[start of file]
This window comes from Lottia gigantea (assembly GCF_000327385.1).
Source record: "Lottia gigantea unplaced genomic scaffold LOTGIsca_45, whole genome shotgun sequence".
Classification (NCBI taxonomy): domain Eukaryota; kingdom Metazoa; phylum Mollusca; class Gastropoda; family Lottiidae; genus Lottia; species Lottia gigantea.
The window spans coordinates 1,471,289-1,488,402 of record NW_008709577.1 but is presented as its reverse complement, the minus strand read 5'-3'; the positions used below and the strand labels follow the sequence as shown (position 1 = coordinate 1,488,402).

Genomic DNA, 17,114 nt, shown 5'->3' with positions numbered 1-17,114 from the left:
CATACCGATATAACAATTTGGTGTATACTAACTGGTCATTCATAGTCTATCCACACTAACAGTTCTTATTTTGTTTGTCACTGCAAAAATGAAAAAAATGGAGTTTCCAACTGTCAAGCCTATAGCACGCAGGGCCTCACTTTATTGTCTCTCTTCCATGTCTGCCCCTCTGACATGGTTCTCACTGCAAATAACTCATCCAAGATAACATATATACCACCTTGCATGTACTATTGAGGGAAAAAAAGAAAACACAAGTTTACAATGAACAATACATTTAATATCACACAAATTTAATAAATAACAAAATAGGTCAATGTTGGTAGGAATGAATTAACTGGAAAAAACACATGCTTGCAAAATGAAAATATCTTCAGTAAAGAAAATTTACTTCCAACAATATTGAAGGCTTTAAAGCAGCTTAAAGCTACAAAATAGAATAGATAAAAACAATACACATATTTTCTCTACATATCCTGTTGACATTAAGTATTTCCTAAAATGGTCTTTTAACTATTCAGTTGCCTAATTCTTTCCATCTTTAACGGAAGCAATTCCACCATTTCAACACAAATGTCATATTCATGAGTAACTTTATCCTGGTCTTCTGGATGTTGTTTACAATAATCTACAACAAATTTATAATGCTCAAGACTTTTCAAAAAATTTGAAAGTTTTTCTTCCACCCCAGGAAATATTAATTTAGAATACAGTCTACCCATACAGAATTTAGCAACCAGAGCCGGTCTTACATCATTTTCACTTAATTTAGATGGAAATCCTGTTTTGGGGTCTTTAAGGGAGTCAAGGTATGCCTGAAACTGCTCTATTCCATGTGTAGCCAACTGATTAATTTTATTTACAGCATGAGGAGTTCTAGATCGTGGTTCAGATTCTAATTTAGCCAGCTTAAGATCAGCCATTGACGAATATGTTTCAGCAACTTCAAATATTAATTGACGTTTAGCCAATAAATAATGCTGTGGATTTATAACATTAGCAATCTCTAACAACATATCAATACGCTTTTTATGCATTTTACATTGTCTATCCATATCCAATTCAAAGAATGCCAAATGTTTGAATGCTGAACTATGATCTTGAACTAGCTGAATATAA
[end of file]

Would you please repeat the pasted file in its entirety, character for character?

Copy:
This window comes from Lottia gigantea (assembly GCF_000327385.1).
Source record: "Lottia gigantea unplaced genomic scaffold LOTGIsca_45, whole genome shotgun sequence".
Classification (NCBI taxonomy): domain Eukaryota; kingdom Metazoa; phylum Mollusca; class Gastropoda; family Lottiidae; genus Lottia; species Lottia gigantea.
The window spans coordinates 1,471,289-1,488,402 of record NW_008709577.1 but is presented as its reverse complement, the minus strand read 5'-3'; the positions used below and the strand labels follow the sequence as shown (position 1 = coordinate 1,488,402).

Genomic DNA, 17,114 nt, shown 5'->3' with positions numbered 1-17,114 from the left:
CATACCGATATAACAATTTGGTGTATACTAACTGGTCATTCATAGTCTATCCACACTAACAGTTCTTATTTTGTTTGTCACTGCAAAAATGAAAAAAATGGAGTTTCCAACTGTCAAGCCTATAGCACGCAGGGCCTCACTTTATTGTCTCTCTTCCATGTCTGCCCCTCTGACATGGTTCTCACTGCAAATAACTCATCCAAGATAACATATATACCACCTTGCATGTACTATTGAGGGAAAAAAAGAAAACACAAGTTTACAATGAACAATACATTTAATATCACACAAATTTAATAAATAACAAAATAGGTCAATGTTGGTAGGAATGAATTAACTGGAAAAAACACATGCTTGCAAAATGAAAATATCTTCAGTAAAGAAAATTTACTTCCAACAATATTGAAGGCTTTAAAGCAGCTTAAAGCTACAAAATAGAATAGATAAAAACAATACACATATTTTCTCTACATATCCTGTTGACATTAAGTATTTCCTAAAATGGTCTTTTAACTATTCAGTTGCCTAATTCTTTCCATCTTTAACGGAAGCAATTCCACCATTTCAACACAAATGTCATATTCATGAGTAACTTTATCCTGGTCTTCTGGATGTTGTTTACAATAATCTACAACAAATTTATAATGCTCAAGACTTTTCAAAAAATTTGAAAGTTTTTCTTCCACCCCAGGAAATATTAATTTAGAATACAGTCTACCCATACAGAATTTAGCAACCAGAGCCGGTCTTACATCATTTTCACTTAATTTAGATGGAAATCCTGTTTTGGGGTCTTTAAGGGAGTCAAGGTATGCCTGAAACTGCTCTATTCCATGTGTAGCCAACTGATTAATTTTATTTACAGCATGAGGAGTTCTAGATCGTGGTTCAGATTCTAATTTAGCCAGCTTAAGATCAGCCATTGACGAATATGTTTCAGCAACTTCAAATATTAATTGACGTTTAGCCAATAAATAATGCTGTGGATTTATAACATTAGCAATCTCTAACAACATATCAATACGCTTTTTATGCATTTTACATTGTCTATCCATATCCAATTCAAAGAATGCCAAATGTTTGAATGCTGAACTATGATCTTGAACTAGCTGAATATAA